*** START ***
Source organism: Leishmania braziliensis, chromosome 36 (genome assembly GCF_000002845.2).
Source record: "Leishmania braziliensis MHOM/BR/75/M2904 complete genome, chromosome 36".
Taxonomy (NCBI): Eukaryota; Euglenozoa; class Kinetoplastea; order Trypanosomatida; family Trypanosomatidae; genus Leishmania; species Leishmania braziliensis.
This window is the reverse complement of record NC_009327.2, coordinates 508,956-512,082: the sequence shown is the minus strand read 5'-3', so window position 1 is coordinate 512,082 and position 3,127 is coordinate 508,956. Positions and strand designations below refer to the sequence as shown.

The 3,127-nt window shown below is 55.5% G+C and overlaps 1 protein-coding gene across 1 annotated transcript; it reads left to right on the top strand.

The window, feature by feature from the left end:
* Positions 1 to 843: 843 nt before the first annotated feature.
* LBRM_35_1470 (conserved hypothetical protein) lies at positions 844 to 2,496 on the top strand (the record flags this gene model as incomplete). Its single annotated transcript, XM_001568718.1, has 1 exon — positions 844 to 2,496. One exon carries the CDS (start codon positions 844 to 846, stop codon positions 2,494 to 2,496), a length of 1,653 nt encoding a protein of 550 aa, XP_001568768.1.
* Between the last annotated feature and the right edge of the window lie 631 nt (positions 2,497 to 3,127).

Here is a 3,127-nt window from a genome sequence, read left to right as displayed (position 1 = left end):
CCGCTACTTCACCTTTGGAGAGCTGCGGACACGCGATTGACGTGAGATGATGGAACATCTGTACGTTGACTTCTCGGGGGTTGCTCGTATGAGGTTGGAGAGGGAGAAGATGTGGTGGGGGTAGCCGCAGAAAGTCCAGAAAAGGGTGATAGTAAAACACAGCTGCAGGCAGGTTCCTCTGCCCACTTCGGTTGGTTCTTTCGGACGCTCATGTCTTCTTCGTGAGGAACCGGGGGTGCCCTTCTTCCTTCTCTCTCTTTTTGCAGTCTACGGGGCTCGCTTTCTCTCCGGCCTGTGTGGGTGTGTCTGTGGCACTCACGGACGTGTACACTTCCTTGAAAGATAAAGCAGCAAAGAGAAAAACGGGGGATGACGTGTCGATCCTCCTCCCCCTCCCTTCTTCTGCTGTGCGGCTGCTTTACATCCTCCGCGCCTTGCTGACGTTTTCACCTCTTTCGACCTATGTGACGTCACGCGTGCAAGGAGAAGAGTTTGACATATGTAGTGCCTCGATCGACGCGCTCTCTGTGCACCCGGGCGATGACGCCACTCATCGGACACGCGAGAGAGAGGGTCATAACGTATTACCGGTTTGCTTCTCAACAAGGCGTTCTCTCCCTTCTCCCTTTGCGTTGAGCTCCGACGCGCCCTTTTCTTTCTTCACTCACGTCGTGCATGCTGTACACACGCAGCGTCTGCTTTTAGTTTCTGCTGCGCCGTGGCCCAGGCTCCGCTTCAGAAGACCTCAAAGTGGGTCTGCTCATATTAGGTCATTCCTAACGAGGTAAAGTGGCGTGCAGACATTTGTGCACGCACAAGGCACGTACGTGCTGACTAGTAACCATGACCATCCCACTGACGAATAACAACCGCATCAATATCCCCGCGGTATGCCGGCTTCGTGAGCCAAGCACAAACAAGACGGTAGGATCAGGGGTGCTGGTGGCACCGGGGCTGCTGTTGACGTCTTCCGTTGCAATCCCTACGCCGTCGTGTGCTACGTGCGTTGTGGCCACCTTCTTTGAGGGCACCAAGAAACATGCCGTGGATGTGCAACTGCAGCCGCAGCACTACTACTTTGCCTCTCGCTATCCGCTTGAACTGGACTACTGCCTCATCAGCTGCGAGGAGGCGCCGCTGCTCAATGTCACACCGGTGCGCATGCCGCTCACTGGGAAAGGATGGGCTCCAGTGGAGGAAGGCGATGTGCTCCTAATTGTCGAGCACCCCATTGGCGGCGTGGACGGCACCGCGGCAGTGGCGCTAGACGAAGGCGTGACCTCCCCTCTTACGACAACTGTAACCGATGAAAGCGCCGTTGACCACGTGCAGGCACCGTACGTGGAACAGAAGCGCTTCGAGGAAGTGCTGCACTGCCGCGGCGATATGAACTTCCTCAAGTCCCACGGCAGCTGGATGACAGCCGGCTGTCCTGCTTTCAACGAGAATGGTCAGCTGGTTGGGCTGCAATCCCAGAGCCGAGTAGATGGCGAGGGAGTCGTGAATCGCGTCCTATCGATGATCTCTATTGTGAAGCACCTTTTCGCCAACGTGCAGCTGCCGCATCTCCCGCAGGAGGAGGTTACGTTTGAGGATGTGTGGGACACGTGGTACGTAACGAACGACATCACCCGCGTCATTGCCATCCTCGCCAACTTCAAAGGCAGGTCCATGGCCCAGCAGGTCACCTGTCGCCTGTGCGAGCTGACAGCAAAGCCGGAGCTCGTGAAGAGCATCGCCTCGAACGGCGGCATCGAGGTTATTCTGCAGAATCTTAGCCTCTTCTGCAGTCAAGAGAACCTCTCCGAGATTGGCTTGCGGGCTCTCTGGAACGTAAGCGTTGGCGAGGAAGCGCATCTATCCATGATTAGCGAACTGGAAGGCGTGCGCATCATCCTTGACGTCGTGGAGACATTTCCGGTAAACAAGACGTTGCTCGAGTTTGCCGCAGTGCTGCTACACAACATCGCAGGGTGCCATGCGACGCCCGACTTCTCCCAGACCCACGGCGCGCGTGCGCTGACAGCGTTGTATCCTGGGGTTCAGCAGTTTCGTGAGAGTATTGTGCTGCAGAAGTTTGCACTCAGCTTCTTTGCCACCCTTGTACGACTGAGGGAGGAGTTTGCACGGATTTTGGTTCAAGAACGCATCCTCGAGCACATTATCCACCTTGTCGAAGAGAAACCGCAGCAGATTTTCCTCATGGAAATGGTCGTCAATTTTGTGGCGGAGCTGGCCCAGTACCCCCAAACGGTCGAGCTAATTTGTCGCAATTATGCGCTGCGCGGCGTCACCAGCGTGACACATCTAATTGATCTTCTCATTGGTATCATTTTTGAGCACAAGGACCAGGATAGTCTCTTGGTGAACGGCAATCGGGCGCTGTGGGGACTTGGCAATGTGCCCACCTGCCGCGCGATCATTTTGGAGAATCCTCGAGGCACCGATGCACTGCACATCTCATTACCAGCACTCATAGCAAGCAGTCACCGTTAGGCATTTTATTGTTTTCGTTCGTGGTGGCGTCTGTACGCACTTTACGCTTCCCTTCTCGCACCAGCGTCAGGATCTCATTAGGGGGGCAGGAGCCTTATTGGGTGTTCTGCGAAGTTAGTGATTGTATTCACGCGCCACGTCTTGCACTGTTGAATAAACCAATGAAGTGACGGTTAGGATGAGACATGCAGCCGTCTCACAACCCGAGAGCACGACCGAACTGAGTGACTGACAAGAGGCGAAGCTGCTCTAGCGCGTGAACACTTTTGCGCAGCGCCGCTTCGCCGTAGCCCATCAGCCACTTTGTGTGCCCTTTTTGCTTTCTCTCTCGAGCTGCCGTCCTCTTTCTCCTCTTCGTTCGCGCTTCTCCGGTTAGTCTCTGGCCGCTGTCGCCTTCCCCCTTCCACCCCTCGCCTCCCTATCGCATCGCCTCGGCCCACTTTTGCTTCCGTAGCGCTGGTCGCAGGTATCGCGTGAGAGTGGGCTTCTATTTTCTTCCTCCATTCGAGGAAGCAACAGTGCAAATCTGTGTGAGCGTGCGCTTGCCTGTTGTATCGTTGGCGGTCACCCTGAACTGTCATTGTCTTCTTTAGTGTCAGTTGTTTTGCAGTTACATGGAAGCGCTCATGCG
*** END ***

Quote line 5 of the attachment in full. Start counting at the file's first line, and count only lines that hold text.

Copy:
The 3,127-nt window shown below is 55.5% G+C and overlaps 1 protein-coding gene across 1 annotated transcript; it reads left to right on the top strand.